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In the most recent rock samples, the Mars rover detects signs of past life.

NASA’s Resilience In a potential indication of prehistoric bacteria that researchers are anxious to confirm when the rock samples are eventually brought to Earth, the Mars rover has found its largest amounts of organic compounds to date.

Although organic material has been found on Mars before, the most recent find is viewed as particularly hopeful since it originated from a location where silt and salts were dumped into a lake, creating the ideal conditions for the emergence of life.

David Shuster, a Perseverance return sample scientist, told reporters at a briefing that it is fair to say that they are already the most priceless rock samples that have ever been collected.

Organic molecules, which are mostly composed of carbon but may also occasionally contain hydrogen and oxygen, are not necessarily produced by biological processes.

The Mars Sample Return mission, a joint effort between NASA and the European Space Agency (ESA) to bring back the rocks, is scheduled for launch in 2033, so more research and conclusions will have to wait.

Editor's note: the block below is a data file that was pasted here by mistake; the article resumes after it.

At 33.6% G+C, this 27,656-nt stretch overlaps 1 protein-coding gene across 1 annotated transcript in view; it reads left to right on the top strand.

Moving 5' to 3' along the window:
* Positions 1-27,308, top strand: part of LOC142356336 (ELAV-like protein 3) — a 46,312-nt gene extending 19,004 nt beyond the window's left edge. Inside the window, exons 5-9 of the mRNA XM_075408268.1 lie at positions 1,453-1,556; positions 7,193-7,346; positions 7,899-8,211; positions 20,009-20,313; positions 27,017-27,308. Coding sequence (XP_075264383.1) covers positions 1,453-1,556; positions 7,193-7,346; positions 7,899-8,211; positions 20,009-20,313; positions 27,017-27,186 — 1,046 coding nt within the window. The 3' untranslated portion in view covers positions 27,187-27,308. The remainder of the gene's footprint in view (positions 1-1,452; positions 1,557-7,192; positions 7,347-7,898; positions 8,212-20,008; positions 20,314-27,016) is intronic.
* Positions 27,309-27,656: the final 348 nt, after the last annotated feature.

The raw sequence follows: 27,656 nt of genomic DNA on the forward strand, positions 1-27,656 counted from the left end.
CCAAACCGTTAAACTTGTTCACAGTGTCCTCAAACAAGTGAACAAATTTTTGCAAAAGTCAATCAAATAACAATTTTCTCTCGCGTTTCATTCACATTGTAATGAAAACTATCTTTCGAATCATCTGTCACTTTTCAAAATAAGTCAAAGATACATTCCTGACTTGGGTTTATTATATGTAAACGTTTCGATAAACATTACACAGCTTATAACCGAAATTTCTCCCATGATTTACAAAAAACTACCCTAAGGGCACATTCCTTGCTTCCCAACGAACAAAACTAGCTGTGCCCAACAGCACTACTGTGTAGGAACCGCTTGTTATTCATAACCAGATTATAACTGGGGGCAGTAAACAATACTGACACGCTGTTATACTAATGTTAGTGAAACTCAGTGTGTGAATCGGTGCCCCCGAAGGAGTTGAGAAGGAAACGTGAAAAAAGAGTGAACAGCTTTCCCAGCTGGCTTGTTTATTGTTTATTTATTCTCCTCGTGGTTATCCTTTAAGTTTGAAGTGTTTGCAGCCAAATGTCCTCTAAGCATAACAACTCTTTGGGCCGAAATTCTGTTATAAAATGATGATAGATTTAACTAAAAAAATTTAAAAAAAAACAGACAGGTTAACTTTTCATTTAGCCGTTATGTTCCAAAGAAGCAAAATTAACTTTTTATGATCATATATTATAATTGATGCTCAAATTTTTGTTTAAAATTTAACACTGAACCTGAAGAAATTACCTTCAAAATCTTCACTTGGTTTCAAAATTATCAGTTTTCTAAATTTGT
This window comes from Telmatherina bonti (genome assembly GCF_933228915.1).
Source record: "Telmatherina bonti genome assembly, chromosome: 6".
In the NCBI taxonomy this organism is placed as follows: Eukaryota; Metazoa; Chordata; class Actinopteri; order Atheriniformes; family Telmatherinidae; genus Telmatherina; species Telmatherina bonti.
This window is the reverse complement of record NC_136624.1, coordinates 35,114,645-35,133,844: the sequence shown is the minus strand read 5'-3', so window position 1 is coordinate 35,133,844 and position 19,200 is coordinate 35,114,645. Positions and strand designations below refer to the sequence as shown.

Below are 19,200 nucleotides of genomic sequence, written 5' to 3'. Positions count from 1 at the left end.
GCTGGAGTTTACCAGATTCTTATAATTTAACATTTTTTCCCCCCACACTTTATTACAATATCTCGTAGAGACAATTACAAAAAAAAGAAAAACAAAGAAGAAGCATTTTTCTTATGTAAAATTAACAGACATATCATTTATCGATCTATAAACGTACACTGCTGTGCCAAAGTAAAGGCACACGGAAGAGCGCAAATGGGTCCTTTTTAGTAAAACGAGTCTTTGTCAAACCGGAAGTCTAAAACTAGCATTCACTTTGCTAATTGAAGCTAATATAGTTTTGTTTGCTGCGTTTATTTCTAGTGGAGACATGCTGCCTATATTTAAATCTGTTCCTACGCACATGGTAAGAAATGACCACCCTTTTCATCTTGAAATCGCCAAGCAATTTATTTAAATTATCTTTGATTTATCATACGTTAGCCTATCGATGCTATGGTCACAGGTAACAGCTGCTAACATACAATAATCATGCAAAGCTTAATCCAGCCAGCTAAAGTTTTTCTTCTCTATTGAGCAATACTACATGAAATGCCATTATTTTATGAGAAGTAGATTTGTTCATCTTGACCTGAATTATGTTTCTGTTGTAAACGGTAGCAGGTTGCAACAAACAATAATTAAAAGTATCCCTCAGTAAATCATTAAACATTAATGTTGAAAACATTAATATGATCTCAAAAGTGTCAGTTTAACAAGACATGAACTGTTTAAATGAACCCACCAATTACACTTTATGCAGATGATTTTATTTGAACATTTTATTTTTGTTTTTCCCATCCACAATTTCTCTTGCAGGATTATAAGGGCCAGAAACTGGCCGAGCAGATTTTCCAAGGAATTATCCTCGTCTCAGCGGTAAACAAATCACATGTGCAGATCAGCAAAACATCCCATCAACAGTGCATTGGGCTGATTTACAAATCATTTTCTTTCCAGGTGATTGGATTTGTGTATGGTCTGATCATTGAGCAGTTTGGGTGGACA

The Percy rover, so named because it touched down on Mars’ Jezero Crater in February 2021, was charged with collecting materials that might provide evidence of prehistoric life as well as describing the planet’s geology and historical temperature.

It formed the delta it is currently investigating 3.5 billion years ago. Sedimentary rocks, which formed as a result of particles of various sizes settling in the area’s former aquatic environment, are currently being studied by the rover.

On July 20, Percy abraded portions of the surfaces of a rock named “Wildcat Ridge,” which is roughly three feet (one metre) broad, to allow for the analysis of two core samples using an ultraviolet light-based equipment called SHERLOC.

The findings revealed a group of chemical molecules known as aromatics, which are important in biochemistry.Sunanda Sharma, an astrobiologist with NASA, described the effort as a “treasure hunt” for potential indications of extraterrestrial life.

“A clue that keeps getting stronger and stronger is organic stuff…It seems like we are in the right spot, equipped with the right resources, at a crucial juncture, which is why I find these outcomes so moving personally.”

Other intriguing hints regarding the possibility of life on Mars have also been discovered in the past, such as Curiosity’s predecessor Perseverance’s repeated methane detections.

While methane is a byproduct of digestion produced by bacteria on Earth, it can also be produced by geothermal reactions without the involvement of biology.